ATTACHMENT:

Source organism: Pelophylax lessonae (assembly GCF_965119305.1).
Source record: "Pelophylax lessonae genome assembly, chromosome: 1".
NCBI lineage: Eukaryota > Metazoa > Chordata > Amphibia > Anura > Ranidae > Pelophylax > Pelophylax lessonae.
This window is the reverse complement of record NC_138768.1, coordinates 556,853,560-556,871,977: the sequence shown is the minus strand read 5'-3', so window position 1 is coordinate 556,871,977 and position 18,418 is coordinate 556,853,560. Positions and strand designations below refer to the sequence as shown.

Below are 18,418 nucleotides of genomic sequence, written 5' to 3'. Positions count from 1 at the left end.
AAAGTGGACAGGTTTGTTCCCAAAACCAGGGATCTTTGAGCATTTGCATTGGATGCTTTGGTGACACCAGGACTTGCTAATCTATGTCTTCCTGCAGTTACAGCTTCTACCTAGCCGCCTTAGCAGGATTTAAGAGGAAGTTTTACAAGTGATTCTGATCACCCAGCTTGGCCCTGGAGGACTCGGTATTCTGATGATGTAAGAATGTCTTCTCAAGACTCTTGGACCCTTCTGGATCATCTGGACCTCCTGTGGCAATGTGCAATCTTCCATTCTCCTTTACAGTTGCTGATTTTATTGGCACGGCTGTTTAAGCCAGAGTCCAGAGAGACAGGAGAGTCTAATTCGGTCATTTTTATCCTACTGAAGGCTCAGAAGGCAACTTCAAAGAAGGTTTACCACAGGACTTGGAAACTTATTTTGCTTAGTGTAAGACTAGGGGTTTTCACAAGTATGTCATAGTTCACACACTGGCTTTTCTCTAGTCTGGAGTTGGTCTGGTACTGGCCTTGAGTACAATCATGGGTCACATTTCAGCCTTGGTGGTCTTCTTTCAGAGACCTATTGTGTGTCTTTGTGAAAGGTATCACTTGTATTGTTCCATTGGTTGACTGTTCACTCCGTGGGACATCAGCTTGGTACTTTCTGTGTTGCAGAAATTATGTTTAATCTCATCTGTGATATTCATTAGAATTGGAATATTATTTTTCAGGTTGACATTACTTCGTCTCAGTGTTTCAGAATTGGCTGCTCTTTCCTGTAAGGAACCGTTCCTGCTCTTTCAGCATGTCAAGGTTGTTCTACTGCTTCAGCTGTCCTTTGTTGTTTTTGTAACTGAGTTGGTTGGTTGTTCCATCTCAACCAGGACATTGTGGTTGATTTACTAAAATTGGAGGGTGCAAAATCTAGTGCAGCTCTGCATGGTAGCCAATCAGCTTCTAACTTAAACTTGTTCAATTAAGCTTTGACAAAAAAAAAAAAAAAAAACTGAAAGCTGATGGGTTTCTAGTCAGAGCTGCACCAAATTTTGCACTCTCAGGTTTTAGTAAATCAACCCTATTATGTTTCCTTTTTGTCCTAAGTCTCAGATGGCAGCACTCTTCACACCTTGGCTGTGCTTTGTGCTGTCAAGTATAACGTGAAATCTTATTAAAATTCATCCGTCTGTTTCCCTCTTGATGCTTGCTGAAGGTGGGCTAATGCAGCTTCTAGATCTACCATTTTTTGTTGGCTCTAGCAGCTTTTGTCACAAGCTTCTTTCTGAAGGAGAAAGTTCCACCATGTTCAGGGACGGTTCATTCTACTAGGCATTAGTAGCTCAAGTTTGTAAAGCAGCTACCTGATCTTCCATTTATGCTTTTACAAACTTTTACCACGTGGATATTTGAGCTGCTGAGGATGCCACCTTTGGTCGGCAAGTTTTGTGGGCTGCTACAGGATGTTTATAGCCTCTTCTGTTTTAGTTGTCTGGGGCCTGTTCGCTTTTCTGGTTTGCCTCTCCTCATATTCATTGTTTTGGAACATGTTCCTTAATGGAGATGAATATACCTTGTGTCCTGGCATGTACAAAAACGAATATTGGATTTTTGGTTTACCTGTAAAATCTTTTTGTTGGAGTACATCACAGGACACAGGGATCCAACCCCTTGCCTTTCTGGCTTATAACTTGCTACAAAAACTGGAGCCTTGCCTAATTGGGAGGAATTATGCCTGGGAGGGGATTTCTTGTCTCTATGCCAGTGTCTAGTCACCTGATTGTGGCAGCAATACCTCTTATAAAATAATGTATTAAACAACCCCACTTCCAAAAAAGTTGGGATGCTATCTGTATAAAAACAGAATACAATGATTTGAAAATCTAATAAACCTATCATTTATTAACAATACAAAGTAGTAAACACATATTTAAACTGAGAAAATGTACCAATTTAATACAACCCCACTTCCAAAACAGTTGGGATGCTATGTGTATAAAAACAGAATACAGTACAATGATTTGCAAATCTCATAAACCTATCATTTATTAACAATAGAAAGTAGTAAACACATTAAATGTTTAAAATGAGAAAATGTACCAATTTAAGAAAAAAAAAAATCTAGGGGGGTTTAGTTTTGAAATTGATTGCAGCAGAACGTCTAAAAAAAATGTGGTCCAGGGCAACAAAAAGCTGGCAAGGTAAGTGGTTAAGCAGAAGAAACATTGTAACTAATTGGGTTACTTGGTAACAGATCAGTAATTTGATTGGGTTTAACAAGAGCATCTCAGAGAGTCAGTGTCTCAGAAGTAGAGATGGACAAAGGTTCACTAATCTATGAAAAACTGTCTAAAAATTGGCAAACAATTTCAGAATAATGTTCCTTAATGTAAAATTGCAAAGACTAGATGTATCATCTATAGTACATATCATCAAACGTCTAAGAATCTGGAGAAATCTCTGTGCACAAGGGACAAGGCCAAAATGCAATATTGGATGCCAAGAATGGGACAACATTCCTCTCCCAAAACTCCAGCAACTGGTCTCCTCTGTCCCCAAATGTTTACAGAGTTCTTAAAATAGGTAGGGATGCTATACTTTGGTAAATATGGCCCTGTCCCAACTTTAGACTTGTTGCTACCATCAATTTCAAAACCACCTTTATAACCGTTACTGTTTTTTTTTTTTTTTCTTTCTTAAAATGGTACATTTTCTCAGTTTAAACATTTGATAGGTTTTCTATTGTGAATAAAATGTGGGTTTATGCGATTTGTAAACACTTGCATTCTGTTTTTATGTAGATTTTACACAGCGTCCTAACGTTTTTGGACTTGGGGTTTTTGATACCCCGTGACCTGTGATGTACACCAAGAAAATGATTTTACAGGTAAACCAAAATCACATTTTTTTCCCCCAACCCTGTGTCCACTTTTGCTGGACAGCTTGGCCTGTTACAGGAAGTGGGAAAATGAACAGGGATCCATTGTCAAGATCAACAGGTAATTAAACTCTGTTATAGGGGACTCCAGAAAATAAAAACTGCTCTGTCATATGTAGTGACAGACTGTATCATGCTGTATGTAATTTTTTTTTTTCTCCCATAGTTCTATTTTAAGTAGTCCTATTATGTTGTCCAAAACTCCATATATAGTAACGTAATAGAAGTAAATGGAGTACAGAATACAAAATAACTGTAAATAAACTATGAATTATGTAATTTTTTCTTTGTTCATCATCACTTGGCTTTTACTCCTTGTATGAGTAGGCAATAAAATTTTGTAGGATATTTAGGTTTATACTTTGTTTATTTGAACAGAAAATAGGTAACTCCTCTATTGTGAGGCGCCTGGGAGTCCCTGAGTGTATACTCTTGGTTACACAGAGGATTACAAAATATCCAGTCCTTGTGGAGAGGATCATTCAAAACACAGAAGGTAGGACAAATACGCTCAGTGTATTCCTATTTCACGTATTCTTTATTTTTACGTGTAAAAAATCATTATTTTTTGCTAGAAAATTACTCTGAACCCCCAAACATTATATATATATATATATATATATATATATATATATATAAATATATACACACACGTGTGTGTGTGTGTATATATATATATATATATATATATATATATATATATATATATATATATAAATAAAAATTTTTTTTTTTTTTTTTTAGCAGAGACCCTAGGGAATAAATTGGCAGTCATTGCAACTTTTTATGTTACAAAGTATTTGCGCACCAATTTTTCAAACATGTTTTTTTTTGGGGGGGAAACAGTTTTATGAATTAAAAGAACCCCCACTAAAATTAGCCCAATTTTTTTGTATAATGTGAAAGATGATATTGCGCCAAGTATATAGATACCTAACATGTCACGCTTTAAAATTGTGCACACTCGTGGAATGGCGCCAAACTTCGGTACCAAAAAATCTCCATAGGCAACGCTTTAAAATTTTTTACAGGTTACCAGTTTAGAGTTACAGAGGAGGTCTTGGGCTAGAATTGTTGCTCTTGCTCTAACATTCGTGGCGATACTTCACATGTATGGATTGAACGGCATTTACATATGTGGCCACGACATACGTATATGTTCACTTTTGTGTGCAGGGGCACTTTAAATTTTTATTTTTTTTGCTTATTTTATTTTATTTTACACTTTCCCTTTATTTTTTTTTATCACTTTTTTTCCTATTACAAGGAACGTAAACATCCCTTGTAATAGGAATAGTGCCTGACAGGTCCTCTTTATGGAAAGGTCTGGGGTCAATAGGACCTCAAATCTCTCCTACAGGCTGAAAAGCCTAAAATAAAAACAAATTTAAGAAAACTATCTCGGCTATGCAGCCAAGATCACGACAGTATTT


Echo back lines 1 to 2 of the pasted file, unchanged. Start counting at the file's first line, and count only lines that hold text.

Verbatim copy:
Source organism: Pelophylax lessonae (assembly GCF_965119305.1).
Source record: "Pelophylax lessonae genome assembly, chromosome: 1".